12. Research

    Microbial biogeography of a university campus

    Microorganisms are distributed on surfaces within homes, workplaces, and schools, with the potential to impact human health and disease. University campuses represent a unique opportunity to explore the distri...

    Ashley A. Ross and Josh D. Neufeld

    Microbiome 2015 3:66

    Published on: 1 December 2015

  13. Research

    The first microbial environment of infants born by C-section: the operating room microbes

    Newborns delivered by C-section acquire human skin microbes just after birth, but the sources remain unknown. We hypothesized that the operating room (OR) environment contains human skin bacteria that could be...

    Hakdong Shin, Zhiheng Pei, Keith A. Martinez II, Juana I. Rivera-Vinas, Keimari Mendez, Humberto Cavallin and Maria G. Dominguez-Bello

    Microbiome 2015 3:59

    Published on: 1 December 2015

    The Erratum to this article has been published in Microbiome 2016 4:4

  14. Research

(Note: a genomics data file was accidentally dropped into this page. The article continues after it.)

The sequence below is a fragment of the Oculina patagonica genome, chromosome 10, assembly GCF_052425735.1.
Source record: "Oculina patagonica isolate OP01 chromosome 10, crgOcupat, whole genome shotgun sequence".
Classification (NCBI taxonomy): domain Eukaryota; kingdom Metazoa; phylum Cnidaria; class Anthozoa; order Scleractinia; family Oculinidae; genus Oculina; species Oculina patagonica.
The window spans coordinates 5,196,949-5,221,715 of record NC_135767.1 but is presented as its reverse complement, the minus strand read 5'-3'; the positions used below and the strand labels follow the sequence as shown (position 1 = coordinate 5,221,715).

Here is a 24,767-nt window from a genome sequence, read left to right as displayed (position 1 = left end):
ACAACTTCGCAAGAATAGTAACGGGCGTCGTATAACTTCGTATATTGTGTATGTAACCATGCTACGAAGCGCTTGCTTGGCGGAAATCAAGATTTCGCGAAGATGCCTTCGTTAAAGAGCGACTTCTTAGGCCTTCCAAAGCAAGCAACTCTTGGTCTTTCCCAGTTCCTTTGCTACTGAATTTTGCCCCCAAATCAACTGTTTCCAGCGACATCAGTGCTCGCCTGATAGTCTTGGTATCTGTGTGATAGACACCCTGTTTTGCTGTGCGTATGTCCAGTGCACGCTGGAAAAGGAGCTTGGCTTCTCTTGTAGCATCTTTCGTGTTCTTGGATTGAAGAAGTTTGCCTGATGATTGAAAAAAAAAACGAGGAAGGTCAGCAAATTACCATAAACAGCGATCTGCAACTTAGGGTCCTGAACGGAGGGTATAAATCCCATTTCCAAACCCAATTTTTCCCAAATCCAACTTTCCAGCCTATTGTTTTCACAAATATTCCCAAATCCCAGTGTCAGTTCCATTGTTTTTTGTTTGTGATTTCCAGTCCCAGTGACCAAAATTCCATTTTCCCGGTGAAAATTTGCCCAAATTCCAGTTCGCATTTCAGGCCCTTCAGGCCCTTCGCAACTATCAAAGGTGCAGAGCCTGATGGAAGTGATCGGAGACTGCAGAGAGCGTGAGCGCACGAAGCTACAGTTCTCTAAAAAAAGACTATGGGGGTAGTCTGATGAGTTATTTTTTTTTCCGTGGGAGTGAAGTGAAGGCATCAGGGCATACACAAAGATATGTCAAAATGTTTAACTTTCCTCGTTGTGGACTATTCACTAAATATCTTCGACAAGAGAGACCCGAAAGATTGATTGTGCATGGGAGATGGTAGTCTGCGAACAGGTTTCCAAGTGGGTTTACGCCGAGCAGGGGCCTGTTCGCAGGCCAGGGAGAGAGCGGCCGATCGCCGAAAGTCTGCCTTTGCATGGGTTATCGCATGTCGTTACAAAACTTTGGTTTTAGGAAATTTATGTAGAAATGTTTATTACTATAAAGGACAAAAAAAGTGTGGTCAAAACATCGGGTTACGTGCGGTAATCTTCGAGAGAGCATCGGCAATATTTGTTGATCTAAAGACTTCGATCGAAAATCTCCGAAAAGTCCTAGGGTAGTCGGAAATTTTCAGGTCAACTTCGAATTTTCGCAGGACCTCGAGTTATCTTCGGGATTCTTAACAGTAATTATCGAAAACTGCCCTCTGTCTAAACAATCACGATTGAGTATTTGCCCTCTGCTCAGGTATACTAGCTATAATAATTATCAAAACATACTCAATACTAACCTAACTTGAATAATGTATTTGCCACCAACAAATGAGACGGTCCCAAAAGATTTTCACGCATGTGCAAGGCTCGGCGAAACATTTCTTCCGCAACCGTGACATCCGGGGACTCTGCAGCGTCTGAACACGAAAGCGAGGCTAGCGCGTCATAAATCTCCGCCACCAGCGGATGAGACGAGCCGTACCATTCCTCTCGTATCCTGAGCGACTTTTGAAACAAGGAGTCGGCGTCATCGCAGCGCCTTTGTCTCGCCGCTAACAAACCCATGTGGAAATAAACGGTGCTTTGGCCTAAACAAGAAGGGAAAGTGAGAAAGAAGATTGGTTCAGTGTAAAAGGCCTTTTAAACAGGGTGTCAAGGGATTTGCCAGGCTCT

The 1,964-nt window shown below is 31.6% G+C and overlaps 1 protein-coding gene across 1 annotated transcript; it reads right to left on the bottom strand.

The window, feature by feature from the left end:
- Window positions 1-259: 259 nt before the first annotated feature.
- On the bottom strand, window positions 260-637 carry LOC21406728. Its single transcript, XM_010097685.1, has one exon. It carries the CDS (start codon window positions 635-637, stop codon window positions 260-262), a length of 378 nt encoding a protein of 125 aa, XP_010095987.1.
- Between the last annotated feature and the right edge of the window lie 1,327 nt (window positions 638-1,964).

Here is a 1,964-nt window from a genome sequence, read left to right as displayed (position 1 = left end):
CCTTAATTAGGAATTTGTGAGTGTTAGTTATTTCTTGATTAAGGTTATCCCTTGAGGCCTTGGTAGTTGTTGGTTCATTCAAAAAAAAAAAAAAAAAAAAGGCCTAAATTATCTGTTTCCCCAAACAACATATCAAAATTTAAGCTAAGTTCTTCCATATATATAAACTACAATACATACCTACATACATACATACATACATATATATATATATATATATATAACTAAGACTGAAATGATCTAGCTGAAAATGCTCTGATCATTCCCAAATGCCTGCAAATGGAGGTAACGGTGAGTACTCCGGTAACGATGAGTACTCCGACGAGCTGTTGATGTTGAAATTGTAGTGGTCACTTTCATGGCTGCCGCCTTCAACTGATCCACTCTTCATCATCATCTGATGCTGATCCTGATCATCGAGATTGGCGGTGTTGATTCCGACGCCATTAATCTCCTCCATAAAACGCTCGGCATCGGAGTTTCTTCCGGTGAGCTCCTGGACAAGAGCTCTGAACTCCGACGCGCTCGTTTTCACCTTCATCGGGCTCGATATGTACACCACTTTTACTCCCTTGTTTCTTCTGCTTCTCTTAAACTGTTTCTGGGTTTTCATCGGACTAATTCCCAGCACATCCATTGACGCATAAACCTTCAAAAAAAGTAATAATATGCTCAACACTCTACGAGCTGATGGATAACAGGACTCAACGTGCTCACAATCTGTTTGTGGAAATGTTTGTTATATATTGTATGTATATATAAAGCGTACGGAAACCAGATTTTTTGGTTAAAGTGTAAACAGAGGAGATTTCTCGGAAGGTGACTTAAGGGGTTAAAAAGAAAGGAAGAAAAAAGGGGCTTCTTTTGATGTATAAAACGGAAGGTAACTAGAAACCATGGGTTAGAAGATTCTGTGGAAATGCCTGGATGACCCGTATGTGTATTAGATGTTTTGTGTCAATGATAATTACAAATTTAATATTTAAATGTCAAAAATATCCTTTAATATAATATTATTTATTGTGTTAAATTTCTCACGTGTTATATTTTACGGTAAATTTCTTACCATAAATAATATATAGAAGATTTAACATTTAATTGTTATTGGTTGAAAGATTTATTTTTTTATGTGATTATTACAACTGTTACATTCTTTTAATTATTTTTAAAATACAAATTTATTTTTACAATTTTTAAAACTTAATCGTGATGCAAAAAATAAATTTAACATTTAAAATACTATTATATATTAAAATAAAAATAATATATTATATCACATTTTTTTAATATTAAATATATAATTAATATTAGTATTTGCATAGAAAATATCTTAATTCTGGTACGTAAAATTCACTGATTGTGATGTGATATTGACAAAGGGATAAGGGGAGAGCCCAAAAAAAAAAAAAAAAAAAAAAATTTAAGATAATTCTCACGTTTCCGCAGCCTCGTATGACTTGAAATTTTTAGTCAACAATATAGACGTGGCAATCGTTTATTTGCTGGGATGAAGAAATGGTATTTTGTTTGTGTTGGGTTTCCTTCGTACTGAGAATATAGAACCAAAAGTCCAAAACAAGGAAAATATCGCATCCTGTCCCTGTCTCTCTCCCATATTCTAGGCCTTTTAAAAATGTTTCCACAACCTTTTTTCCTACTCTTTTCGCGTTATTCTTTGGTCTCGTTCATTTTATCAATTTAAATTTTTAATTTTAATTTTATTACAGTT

Microbiomes of the dust particles collected from the International Space Station and Spacecraft Assembly Facilities

    The International Space Station (ISS) is a unique built environment due to the effects of microgravity, space radiation, elevated carbon dioxide levels, and especially continuous human habitation. Understandin...

    Aleksandra Checinska, Alexander J. Probst, Parag Vaishampayan, James R. White, Deepika Kumar, Victor G. Stepanov, George E. Fox, Henrik R. Nilsson, Duane L. Pierson, Jay Perry and Kasthuri Venkateswaran

    Microbiome 2015 3:50

    Published on: 27 October 2015

  15. Research

    Microbiota of the indoor environment: a meta-analysis

    As modern humans, we spend the majority of our time in indoor environments. Consequently, environmental exposure to microorganisms has important implications for human health, and a better understanding of the...

    Rachel I. Adams, Ashley C. Bateman, Holly M. Bik and James F. Meadow

    Microbiome 2015 3:49

    Published on: 13 October 2015

  16. Research

    Passive dust collectors for assessing airborne microbial material

    Settled airborne dust is used as a surrogate for airborne exposure in studies that explore indoor microbes. In order to determine whether detecting differences in dust environments would depend on the sampler ...

    Rachel I. Adams, Yilin Tian, John W. Taylor, Thomas D. Bruns, Anne Hyvärinen and Martin Täubel

    Microbiome 2015 3:46

    Published on: 5 October 2015